For me, the DWIN makes sense. I have three rows of seating and the last row is on a 2 foot riser. Given the way sharp/marantz/others implement the lens shift, their projector would hang down almost 3 feet and someone could easily bump their head on my $10K projector. To me, DWIN hit a home run here. Also, my projector is 30 feet away from my equipment and I don't want to run six different 30 foot cables for each input. Again, the single DVI cable is a great feature for me.


Does the calibration issue bother me? Honestly, yes it does, but the other features outweigh it. Last weekend I saw the TV3 at 7Music7's house and was very impressed so I am not worried about PQ. And DWIN has already stated that if the greyscale is off, they will fix it (I know, it would be a hassle, but at least they are willing to do it).


Again, these are all personal preferences. Pick what is right for you and go for it.


As a side note, I would be very surprised if the service code is not all over the internet within 6 months. There are very few secrets anymore.....


Art
 

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Gentlemen, some food for thought, let's take a step out of the box for a minute and imagine how terrible it would be, if we the consumer, didn't need to pay absorbent fees to so called experts to calibrate our projectors.


IMO, the days of high priced calibrations will be coming to an end, self sufficiency on the part of the consumer is where these products need to be (i.e. plug and play), with refinements in technology this will come to pass as sure as I'm typing this post.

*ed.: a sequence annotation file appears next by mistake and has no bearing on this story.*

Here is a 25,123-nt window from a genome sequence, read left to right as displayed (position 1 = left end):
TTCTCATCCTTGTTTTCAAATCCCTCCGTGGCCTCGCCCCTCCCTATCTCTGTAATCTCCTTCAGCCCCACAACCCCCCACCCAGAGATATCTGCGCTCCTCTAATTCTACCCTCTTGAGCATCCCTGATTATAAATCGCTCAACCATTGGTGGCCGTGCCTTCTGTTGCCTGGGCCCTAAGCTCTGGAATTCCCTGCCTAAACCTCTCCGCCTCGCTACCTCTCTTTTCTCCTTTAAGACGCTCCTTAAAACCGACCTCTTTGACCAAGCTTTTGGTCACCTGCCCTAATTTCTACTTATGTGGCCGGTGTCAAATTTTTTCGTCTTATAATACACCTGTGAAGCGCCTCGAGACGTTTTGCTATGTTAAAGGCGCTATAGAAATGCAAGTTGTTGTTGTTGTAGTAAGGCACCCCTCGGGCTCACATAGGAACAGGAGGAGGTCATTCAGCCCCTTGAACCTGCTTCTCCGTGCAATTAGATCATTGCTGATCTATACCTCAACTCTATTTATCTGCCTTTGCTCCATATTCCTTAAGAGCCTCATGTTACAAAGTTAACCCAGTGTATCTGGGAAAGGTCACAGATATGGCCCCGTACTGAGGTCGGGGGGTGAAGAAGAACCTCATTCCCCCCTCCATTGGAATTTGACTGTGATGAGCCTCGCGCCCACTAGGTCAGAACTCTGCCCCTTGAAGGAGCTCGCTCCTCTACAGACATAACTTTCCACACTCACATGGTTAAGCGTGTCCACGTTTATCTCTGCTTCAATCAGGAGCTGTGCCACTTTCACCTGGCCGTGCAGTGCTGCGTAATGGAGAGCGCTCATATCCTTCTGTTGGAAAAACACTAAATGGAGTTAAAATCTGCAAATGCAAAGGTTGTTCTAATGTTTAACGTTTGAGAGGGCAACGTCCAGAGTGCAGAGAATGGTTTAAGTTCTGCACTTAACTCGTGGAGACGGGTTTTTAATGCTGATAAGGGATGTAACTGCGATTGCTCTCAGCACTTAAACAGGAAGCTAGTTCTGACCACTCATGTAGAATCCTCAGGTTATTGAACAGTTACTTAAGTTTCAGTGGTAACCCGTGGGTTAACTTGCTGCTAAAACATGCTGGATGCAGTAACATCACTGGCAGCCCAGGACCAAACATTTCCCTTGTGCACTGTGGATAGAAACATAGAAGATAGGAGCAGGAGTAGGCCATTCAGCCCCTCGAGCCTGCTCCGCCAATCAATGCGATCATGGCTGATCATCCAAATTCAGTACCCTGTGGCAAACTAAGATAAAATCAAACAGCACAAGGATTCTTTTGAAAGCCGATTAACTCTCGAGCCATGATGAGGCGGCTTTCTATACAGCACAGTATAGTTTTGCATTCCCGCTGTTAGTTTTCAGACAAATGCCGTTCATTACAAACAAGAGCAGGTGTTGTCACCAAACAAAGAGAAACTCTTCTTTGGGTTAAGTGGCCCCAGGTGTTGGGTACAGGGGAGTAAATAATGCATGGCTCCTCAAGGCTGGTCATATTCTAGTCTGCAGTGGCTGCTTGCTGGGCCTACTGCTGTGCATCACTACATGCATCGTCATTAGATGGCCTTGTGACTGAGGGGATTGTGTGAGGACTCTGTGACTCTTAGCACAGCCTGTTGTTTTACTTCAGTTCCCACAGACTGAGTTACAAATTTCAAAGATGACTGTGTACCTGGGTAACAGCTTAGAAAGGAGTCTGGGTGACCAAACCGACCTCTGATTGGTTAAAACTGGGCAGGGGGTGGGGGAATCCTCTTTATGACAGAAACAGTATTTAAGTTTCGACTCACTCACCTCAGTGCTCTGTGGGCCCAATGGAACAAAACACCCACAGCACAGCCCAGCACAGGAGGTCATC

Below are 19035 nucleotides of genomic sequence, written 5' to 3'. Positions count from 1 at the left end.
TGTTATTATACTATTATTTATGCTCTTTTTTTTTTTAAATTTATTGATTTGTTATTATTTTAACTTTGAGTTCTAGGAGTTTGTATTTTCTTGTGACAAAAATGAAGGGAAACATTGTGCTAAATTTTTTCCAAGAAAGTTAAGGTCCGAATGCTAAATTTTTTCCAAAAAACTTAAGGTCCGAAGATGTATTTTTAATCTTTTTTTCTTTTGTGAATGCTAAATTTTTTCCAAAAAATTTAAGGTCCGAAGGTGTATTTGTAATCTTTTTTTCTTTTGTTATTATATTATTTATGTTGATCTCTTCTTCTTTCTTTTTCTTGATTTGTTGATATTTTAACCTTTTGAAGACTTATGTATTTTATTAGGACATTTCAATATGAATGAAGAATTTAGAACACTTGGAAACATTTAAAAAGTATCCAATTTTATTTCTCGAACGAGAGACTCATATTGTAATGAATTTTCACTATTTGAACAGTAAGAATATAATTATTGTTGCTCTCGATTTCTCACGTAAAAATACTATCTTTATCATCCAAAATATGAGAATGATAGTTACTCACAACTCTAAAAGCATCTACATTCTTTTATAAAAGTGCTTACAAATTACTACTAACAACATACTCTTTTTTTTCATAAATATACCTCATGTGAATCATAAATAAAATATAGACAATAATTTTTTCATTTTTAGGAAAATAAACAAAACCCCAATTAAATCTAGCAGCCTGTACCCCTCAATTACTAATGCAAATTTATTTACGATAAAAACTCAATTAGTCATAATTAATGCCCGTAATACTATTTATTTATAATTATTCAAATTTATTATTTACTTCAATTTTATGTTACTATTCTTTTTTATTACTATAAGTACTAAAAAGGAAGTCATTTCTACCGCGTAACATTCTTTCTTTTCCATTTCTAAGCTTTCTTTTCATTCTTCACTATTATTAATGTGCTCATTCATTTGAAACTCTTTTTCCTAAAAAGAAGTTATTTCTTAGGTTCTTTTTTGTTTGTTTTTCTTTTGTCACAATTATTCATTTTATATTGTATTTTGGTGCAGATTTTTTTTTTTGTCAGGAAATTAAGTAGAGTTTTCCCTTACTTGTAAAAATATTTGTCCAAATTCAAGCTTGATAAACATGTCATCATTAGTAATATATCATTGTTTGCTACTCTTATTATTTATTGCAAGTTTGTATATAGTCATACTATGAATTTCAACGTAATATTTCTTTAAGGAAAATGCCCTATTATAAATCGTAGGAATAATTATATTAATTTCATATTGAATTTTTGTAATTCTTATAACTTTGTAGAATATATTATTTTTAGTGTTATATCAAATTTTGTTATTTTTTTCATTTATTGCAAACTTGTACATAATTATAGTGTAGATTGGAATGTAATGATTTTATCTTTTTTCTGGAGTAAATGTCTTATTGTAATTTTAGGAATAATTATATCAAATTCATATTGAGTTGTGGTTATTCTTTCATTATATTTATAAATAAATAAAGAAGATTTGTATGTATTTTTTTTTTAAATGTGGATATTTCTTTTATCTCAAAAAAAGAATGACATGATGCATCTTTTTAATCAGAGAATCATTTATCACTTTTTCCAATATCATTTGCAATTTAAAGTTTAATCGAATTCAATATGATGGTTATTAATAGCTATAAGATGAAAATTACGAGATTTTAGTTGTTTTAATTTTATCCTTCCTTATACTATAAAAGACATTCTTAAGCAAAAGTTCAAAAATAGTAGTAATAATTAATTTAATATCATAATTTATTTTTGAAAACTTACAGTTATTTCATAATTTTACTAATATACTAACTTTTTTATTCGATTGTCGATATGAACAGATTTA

I think Dwin is thinking out of the box, good for them.
 

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Without pissing of any calibrators, I agree with Tom that its great that Dwin can create a projector that supposedly comes out pre calibrated so that the user can start watching movies without having to spend additional monies for calibration. On the other hand, projectors can screw up after a while and it would be nice to have someone come to adjust it for you.
 

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Quote:
Originally posted by Thomas Marshall


I think Dwin is thinking out of the box, good for them.
Tom - I'm not following you here at all. Just how is DWIN thinking out of the box by restricting the ability for educated end users and ISF professional from properly calibrating the pj?


As was already pointed out here - to each his own. For many the other benefits of the pj will outweight the calibration restriction. But I have a good feel for your level expectations regarding the pj you select, and if you went with the TV3 I would be surprised if at some point you did not become frustrated due to the calibration restrictions. Not to say that should stop you from buying this pj if other factors outweight it.
 

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Quote:
Originally posted by Daniel Hutnicki
Without pissing of any calibrators, I agree with Tom that its great that Dwin can create a projector that supposedly comes out pre calibrated so that the user can start watching movies without having to spend additional monies for calibration. On the other hand, projectors can screw up after a while and it would be nice to have someone come to adjust it for you.